How to "Own" Securities

Do you own the securities in your stock brokerage account?  Probably not.

If you read your stock brokerage account agreement closely you know that you do not really own the stocks in your account.  Stocks are held in 'street name'.  What you own is essentially a claim for a specific number of shares in the pool of those shares administered by your brokerage.  The brokerage has title to all the shares in the pool in their 'street name'.  This facilitates trading by enabling quick transfer of stocks from one account to another at the same broker and bundling of shares for purchase and sale.

Say, for example you have an account at ABC Broker with 100 shares of Chevron (CVX).  ABC broker has all CVX shares in all its customers accounts pooled together and registered with Chevron as one in street name of ABC.  In that way all the CVX shares in all the accounts at ABC are registered with Chevron in the name of ABC and not in your name.  Your shares are allocated by ABC to your account from the pool of all CVX shares at ABC.  The allocating of CVX shares at ABC to each customers' account is called book entry form. 

There is risk that ABC Broker makes a mistake or defrauds its clients in the allocation or book entry process.  This risk up to $500,000 is presumably covered by the Securities Investor Protection Corporation (SIPC).  From the SIPC webiste:
The Securities Investor Protection Corporation either acts as trustee or works with an independent court-appointed trustee in a missing asset case to recover funds. The statute that created SIPC provides that customers of a failed brokerage firm receive all non-negotiable securities that are already registered in their names or in the process of being registered. All other so-called "street name" securities are distributed on a pro rata basis. At the same time, funds from the SIPC reserve are available to satisfy the remaining claims of each customer up to a maximum of $500,000. This figure includes a maximum of $250,000 on claims for cash. Recovered funds are used to pay investors whose claims exceed SIPC's protection limit of $500,000. SIPC often draws down its reserve to aid investors.
Though created by the Securities Investor Protection Act (15 U.S.C. §78aaa et seq., as amended), SIPC is neither a government agency nor a regulatory authority. It is a nonprofit, membership corporation, funded by its member securities broker-dealers. 

At the end of 2012, the SIPC had about $1.6B in assets to cover claims and about $1.1B in liabilities which includes former account holders at Lehman Brothers, Bernad L. Madoff Investments, and MF Global.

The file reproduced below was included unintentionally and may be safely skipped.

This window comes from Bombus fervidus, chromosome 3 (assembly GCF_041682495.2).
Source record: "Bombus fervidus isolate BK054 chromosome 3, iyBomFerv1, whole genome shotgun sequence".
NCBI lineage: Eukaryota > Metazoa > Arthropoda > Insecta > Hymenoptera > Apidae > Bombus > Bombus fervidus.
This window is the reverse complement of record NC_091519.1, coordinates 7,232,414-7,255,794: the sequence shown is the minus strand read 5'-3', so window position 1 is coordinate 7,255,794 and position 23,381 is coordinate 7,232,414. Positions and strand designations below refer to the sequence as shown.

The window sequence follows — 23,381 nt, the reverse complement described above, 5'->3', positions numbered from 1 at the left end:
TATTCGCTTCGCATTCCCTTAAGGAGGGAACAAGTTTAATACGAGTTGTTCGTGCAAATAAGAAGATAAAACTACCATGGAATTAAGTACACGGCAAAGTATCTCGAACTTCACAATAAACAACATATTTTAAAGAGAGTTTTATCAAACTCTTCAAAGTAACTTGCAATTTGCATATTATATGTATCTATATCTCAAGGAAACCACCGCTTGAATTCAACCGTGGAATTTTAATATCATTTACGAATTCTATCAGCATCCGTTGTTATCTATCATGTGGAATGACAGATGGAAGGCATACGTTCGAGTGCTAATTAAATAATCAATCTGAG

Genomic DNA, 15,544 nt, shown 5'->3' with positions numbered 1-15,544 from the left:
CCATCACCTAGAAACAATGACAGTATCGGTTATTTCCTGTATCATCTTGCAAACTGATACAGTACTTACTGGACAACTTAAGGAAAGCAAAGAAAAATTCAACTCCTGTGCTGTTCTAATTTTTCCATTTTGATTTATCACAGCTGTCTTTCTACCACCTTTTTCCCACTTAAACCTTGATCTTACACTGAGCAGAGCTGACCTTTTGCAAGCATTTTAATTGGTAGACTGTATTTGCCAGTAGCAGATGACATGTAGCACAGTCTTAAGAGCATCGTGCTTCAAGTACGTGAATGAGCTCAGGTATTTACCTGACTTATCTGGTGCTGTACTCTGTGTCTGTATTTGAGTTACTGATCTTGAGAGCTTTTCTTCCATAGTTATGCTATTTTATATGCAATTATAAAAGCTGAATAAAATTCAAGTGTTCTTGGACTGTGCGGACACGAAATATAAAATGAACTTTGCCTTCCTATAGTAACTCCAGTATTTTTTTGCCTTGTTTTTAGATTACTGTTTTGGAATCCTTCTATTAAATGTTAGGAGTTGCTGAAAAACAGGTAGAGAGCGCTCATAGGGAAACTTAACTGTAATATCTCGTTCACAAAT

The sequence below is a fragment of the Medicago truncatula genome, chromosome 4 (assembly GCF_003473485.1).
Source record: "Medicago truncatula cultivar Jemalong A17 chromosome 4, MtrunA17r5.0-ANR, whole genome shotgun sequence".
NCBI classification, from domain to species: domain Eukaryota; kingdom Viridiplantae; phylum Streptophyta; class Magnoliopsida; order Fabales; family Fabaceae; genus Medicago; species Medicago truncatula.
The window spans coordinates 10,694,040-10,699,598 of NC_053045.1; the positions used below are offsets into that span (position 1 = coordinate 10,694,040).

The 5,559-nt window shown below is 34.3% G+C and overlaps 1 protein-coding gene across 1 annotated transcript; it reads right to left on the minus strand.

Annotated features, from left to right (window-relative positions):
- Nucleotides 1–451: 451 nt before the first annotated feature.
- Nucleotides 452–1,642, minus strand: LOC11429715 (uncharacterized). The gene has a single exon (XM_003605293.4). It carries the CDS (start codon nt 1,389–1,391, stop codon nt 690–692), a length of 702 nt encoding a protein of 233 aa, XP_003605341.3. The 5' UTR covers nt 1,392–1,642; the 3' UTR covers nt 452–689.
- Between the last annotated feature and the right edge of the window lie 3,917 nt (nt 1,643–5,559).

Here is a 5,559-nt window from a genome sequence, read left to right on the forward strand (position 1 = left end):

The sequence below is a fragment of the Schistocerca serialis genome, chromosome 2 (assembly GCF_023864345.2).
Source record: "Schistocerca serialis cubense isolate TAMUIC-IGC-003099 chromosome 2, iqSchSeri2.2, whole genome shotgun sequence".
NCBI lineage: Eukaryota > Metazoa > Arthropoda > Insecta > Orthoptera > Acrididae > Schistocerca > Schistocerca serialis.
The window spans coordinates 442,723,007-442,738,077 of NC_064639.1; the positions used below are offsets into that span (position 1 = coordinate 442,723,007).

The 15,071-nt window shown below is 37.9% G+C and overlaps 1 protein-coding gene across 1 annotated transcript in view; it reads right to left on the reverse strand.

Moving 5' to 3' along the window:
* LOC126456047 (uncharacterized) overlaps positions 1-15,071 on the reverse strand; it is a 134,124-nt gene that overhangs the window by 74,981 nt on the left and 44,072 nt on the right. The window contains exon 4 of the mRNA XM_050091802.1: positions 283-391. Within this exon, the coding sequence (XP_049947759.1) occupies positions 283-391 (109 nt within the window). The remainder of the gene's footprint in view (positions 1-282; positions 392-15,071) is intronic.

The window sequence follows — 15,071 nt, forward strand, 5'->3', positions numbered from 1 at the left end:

Interestingly, the SIPC brochure clarifies that some investments are not eligible for SIPC protection including commodity future contracts.  It is not clear if ETPs such as GLD are eligible.

Investments protected by SIPC. The cash and securities – such as stocks and bonds – held by a customer at a financially troubled brokerage firm are protected by SIPC. Among the investments that are ineligible for SIPC protections are commodity futures contracts (unless in portfolio margining accounts and defined as customer property under the Securities Investor Protection Act), fixed annuity contracts, and currency, as well as investment contracts (such as limited partnerships) that are not registered with the U.S. Securities and Exchange Commission under the Securities Act of 1933. 
There are two alternatives to holding your securities in book entry form at a brokerage:
An individual investor can hold a physical, paper certificate issued by the investee.  The investee registers the investors ownership directly on its books and in the name of the investor.  Unfortunately, most companies stopped providing this service many years ago.  Chevron, for example stopped issuing stock certificates in 2005.

The other alternative is direct registration.  In direct registration the security is registered in your name and the company or its transfer agent holds the security for you in your account and on the company register.  Investees typically contract transfer agents to administer direct registered shares on their behalf.  Chevron, for example uses Computershare.  Transfer agents typically perform other share administration tasks for their customers, such as stock purchase programs, dividend reinvestment programs, dividend payments, and proxies.